Long-title Specials: Fibbs on “Assassination”; a Wedding for Hurst; Flannery on the Church

The Brandon Fibbs Review of The Assassination of Jesse James by the Coward Robert Ford.

That was fun to type out. I think I’ll share some more news in the same style…

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The Proposal of Josh Hurst to Kati Ferst Resulting in Their Engagement

Congratulations to one of my favorite bloggers and critics… Josh Hurst!

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And finally…

The Perspective of Flannery O’Connor on the Imperfections of the Church

A memorable quote, worth passing around, featured recently at Flannery’s blog:

The Church is founded on Peter who denied Christ three times and couldn’t walk on the water by himself. All human nature vigorously resists grace because grace changes us and the change is painful. Priests resist it as well as others. To have the Church be what you want it to be would require the continuous miraculous meddling of God in human affairs, whereas it is our dignity that we are allowed more or less to get on with those graces that come through faith and the sacraments and which work through our human nature…Human nature is so faulty that it can resist any amount of grace and most of the time it does. The Church does well to hold her own; you are asking that she show a profit. When she shows a profit you have a saint, not necessarily a canonized one. — (Flannery O’Connor to Cecil Dawkins 12/8/58. Habit of Being, 307)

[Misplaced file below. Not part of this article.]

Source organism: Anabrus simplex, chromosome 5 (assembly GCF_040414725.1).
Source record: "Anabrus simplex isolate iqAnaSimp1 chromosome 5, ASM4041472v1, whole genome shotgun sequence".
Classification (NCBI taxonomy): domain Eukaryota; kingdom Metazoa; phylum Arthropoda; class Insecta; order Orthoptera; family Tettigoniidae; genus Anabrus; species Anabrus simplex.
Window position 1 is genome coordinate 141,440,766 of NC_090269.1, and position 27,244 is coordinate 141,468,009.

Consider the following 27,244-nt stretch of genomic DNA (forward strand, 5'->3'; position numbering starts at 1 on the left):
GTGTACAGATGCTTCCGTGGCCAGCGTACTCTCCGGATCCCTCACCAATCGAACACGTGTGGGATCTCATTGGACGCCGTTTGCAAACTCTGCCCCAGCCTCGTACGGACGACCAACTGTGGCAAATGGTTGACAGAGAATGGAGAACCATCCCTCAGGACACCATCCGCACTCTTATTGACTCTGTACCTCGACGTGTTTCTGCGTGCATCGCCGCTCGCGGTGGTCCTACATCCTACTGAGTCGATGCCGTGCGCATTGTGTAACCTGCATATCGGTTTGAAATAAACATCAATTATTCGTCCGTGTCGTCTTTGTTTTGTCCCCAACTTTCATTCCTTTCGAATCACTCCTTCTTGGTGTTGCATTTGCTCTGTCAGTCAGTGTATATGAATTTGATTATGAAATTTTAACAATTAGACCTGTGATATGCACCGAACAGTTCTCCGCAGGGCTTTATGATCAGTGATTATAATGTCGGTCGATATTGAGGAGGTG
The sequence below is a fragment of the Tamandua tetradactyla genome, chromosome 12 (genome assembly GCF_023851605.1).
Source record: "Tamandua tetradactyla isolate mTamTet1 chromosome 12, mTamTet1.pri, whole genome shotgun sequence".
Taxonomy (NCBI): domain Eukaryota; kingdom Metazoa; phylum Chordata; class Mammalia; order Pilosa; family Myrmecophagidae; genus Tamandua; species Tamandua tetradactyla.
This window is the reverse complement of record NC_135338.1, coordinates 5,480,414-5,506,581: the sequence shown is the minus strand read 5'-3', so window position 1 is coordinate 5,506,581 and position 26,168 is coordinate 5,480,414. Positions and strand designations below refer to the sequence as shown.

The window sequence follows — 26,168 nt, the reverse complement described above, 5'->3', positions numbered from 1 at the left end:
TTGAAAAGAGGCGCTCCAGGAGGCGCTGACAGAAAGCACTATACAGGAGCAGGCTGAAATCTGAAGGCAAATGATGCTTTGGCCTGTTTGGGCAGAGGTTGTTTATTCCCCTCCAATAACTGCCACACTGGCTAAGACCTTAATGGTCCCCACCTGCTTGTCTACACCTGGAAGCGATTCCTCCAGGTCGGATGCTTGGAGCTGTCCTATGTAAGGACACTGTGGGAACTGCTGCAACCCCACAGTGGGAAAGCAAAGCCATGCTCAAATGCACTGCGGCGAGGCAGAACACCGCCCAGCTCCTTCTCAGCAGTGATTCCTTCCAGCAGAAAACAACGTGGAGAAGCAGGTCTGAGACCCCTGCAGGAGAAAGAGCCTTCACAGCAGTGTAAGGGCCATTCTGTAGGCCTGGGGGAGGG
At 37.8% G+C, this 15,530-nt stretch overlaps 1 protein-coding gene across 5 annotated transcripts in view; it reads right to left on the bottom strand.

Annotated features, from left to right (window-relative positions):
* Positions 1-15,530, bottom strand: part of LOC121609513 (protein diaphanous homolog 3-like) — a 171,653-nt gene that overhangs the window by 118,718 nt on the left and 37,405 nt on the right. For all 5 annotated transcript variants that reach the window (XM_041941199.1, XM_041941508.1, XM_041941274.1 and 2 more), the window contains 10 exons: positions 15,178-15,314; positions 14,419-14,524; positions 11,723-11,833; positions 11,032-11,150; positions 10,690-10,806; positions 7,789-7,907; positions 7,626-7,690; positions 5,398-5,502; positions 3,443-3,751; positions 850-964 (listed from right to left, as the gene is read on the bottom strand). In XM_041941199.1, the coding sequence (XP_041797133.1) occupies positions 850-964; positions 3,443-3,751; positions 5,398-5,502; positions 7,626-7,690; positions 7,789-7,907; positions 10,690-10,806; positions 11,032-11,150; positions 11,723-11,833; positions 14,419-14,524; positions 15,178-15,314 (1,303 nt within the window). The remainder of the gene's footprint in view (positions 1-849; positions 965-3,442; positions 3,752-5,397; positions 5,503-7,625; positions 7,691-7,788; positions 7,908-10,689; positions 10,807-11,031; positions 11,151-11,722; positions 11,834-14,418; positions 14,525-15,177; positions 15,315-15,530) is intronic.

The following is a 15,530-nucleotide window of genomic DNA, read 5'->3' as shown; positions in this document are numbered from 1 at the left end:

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About Jeffrey Overstreet

Jeffrey Overstreet has two passions: writing fiction, and celebrating art — music, cinema, photography, literature — through writing and teaching. He is the author of a “memoir of dangerous moviegoing” — Through a Screen Darkly. And his four-novel fantasy series, The Auralia Thread, which begins with Auralia's Colors, was published by Random House. He speaks at universities and conferences around the world about understanding art through eyes of faith. He is earning his MFA in Creative Writing at Seattle Pacific University, where he has worked for 11 years as an editor, writer, and communications project manager. His work has been recognized in The New Yorker, TIME, The Seattle Times, IMAGE, Ravi Zacharias International — and Christianity Today, where he served as a film journalist for more than a decade. He recently began a weekly column called "Listening Closer" for Christ and Pop Culture.


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